The scheme is very advantageous for the government as they are able to earn higher level of revenue (Hester and Harrison, 2012). This could also be used for implementation of any other schemes by the pollution reduction.
Tax imposition will provide incentive to the firms to build engines, which are efficient. This will help in reducing pollution. More taxes on petrol will make the consumers and the producers to move to engines, which are fuel-efficient
With the imposition of carbon taxes, the demand may be quite inelastic and petrol tax may have very marginal effect to reduce the pollution. In the long run, however the demand can be more elastic as there will be more transport preferences present for the consumers.
There may be some administrative cost involved when implementing tax yet the cost is much less than that of the environmental damage.
People never like the concept of taxation so they must be explained that the taxes are being used for a good purpose.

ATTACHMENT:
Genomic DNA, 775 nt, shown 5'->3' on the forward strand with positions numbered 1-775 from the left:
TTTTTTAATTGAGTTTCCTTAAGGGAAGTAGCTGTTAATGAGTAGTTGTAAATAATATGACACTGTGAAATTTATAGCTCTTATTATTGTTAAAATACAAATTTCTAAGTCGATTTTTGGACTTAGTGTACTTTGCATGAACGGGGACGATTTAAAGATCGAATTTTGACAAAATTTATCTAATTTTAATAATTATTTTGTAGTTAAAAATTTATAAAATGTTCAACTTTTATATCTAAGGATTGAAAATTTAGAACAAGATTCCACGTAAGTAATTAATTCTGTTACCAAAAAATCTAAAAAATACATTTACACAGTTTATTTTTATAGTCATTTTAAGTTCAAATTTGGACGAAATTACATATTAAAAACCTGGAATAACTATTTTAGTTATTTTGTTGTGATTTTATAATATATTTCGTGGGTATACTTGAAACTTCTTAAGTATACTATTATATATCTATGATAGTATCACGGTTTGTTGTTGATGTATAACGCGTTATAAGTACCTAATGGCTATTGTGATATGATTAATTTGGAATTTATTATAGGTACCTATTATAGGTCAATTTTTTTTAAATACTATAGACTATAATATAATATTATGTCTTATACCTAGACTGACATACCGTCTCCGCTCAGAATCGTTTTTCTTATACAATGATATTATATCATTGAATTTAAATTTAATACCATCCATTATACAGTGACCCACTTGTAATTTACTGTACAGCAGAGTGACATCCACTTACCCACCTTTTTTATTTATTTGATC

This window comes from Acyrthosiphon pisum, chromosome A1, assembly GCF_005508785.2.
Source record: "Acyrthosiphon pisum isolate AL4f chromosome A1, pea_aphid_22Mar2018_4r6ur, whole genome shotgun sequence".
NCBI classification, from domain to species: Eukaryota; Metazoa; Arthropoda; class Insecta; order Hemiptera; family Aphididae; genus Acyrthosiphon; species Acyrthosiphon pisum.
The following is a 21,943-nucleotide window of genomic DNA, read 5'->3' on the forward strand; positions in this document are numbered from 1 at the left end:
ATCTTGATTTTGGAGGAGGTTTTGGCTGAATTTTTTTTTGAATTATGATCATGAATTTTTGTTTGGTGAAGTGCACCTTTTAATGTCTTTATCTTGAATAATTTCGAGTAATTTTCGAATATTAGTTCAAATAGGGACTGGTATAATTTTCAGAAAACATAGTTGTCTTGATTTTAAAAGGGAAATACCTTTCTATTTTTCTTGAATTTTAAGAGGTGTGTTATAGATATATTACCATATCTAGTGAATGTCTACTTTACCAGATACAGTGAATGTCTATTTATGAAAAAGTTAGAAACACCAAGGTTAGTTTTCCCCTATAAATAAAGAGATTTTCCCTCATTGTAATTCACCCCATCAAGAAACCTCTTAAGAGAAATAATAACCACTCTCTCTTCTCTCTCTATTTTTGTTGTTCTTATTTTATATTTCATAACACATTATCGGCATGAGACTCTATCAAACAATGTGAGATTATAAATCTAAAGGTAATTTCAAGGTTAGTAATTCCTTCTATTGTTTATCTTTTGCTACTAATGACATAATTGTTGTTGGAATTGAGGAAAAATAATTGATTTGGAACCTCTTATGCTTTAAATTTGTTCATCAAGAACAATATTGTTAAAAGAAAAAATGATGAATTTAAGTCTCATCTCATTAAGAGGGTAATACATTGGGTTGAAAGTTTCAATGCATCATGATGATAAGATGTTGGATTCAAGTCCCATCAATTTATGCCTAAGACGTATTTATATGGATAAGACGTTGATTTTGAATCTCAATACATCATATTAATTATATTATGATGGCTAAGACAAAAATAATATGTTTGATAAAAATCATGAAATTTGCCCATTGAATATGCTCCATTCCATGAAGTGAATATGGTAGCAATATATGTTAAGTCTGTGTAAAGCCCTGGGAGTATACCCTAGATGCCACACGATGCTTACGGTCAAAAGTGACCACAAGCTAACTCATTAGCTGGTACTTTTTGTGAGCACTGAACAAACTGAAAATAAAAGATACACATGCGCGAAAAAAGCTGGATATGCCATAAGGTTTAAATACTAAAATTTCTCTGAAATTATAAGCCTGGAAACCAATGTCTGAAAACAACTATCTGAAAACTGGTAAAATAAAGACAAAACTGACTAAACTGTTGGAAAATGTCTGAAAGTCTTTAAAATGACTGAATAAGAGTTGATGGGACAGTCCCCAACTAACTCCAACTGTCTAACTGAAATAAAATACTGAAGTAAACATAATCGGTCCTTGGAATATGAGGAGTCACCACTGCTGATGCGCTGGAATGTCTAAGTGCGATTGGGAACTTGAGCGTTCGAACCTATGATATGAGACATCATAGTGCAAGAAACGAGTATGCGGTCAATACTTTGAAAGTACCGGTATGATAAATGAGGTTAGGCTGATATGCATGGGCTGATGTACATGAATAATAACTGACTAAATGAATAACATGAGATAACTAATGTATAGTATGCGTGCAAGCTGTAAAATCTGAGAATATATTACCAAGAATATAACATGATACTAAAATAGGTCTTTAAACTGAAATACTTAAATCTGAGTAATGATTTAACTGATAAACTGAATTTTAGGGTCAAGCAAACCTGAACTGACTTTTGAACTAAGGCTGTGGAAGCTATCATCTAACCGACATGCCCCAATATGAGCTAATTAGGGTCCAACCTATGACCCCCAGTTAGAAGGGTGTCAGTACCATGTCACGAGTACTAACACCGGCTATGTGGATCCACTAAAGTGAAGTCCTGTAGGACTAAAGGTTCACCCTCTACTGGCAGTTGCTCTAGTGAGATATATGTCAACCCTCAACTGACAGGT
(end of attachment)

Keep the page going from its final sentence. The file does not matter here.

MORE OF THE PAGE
This is a scheme which is market based and focuses on reduction of pollution and encourages the firms to lower the level of pollution created by them. The presence of the permits will help in the lowering the level of pollution. This will help in the sale of permits to other firms. The incentives of the market will help in reducing the pollution. There might arise a problem in knowing the number of permits to be given out. When permit generated by the government is done generously, the reduction of pollution will be less and when the permit generation is restricted then there are firms complaining that output getting affected adversely. The permit does not help in measuring the amount of pollution generated. There is a chance to be secretive about the pollution generation by the firms.
The internalization of the external cost is a very useful way for catering to the externality issues. When the costs are internalizing then higher and actual social price and cost is attained (Mankiw, Taylor and Ashwin, 2013). This leads to the allocation of the resources efficiently. The focus of cost internalizing is to estimate the external cost.